I am starting to feel sorry for the Englishman. Once he used to rule the waves and now the Scottish have their own parliament. The Welsh have their assembly. They don’t even rule at home anymore as Feminism has brought equality there. These lost souls have been struggling for years to find something they can fight for and so we were given Brexit.

It is interesting how the majority of Brexit voters are white males, lost and fighting their demise into equality. What I find most interesting is the convoluted arguments they make to justify these feelings of hurt, one of which I would like to tackle. Sovereignty.

Sovereignty: The Authority of State to govern itself or another state.

As ever, this is not about fairness or democracy but about power. There are people who feel we are losing our power to influence and control. Yet the move towards shared sovereignty, where we join groups to ease trade, travel and politics, is to give a little away to gain a lot. Are we soon to abandon the UN and its international court of justice? We have moved from fiefdoms, to the first king Egbert in 827, to eventually having a king of England. Wars were a constant blight on England from all parts, stopped by a Union with Scotland. Strength in numbers allows peace, which allows trade, which allows innovation, equality and freedom. This is why Winston Churchill was a driving force for the broken European states to join together after the war to create a trading alliance. He also foresaw that this would eventually become political. It is the logical conclusion to maintain peace and prosperity. Each step in our long history has led one area to lose some sovereignty over themselves, for the greater good of peace. We are currently throwing this away.

So, does the UK even make its own laws anymore? If you listened to the Brexit debate you would think Westminster have been twiddling their thumbs for the last few years as up to 70% of our laws come from the EU. It may not shock you anymore, but this insane use of statistics to manipulate public opinion is simply not true.

The first point to make is that there is a difference between law and regulations. The EU predominantly creates the regulations for Agriculture, Fisheries, external trade and the environment. This is what we joined in 1972, that as a trading bloc we would all follow the same rules. British MEP’s are part of this democratic process to create the regulations. There are many who argue that the common agricultural policy and fisheries have been bad for the UK, but with both, a scientific approach is prevailing and improving the policy. Some may have noticed Cod is back on the menu in the UK and I would suggest poverty in farming is more to do with the supermarkets than the EU, with their subsidies. Even the house of commons library warns “there is no totally accurate, rational or useful way of calculating the percentage of national laws based on or influenced by the EU”*. Therefore when you hear UKIP/Brexiteers say ‘they know’; you know they are lying.

It seems then that the laws that genuinely affect our lives: Welfare and social care, education, criminal law, family law and the NHS have little influence from the EU*. It is the failure of westminster that causes the issues in this country, not Brussels. Except, I hear you cry, the convention of human rights Act in 1998 which has so blighted our country. Without it terrorists would not be free and that european court would not be continually changing our decisions.

This is again wrong. The first mistake is to confuse the European court of Justice (ECJ) with the European court of human rights. Something I did until researching this blog. There is a brief description about the differences in the attached link.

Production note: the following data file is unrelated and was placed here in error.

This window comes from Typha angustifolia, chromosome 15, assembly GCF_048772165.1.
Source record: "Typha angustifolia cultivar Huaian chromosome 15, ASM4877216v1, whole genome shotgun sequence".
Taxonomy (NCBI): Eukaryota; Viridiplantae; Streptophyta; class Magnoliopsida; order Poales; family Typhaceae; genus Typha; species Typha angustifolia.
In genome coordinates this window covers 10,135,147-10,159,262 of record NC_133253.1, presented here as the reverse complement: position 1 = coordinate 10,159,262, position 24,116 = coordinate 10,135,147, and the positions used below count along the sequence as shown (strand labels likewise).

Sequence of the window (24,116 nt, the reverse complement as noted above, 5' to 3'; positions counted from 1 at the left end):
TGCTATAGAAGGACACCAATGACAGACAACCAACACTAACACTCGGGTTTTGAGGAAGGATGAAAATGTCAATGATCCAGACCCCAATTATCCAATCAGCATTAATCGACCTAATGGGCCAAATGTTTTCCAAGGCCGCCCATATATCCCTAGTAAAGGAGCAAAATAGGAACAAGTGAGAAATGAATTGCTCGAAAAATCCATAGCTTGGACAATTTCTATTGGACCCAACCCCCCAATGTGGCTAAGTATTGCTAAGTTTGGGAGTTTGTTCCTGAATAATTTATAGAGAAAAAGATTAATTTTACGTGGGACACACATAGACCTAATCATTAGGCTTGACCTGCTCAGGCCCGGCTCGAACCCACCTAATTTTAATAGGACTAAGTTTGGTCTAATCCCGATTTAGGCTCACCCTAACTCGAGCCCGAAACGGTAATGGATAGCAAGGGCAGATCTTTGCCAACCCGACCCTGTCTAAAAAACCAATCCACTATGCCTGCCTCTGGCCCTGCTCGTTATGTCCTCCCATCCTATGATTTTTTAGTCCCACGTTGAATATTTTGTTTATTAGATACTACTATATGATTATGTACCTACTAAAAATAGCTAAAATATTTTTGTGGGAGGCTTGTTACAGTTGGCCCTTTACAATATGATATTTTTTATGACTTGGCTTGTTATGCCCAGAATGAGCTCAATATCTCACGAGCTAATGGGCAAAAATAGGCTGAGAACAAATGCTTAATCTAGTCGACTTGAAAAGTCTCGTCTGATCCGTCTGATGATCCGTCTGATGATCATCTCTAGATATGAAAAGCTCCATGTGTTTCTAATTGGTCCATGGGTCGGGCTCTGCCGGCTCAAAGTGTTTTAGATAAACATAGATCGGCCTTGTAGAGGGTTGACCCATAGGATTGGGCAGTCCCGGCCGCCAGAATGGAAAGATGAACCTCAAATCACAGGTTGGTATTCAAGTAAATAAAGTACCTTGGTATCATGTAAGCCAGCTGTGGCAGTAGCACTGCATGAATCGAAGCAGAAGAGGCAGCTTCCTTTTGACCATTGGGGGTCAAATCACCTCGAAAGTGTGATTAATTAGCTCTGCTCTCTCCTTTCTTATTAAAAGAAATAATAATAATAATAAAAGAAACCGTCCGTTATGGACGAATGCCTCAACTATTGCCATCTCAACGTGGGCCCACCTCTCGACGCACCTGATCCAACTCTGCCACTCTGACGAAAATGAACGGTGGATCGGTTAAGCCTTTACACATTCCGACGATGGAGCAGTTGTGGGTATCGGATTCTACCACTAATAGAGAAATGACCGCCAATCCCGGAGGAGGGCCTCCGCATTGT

The ECJ is mainly concerned that the countries within the EU follow the regulations that have been set and queries from this. This is not the courts creating laws for us to follow, just making sure we follow the rules that have been agreed. This will probably make little difference to the hardline brexiteer because they did not make the rules, so they are not fair. We obviously did, just that we agreed them with 27 other nations. A tremendous achievement in my book.

The European court of human rights is independent of the EU and ensures we treat people with equality and respect. I can understand how the ruling class have an issue with equality in terms of gender and race, feeling that they are losing their supremacy must hurt their feelings and ego’s. It is just a shame they were able to hide it behind the sovereignty issue.

So, we have a situation, that as a club we follow the same rules and we have become very successful as a nation being part of this club. From the sick man of Europe in the 1970’s, to ones of its powerhouses all while in the EU. We have the ability to pass laws to affect the nation in the way that will truly support a fair and egalitarian society and if we don’t follow the rules of the club, or we don’t treat people properly then a higher court than our own will tell us to sort it out. We may feel we lose a little of our sovereignty when this happens. Good, we should be treating people properly in the first place. So the questions is; is it worth it? A strong economy, a diverse population, human rights and an empathy for others is enough for me to say yes. I dont think the EU is perfect by any stretch of the imagination, but it is merely 24 years old, compared to the hundreds of years we have had to create our own democratic system. We should be in the EU driving change for all the people of the EU and being a strong voice within. Not allowing ourselves to look back and turn into the sick man again, but worse, sulking in the corner because we can’t have it all our own way.

* Fullfact.org – an independent fact checking website, run on donations if you can support.




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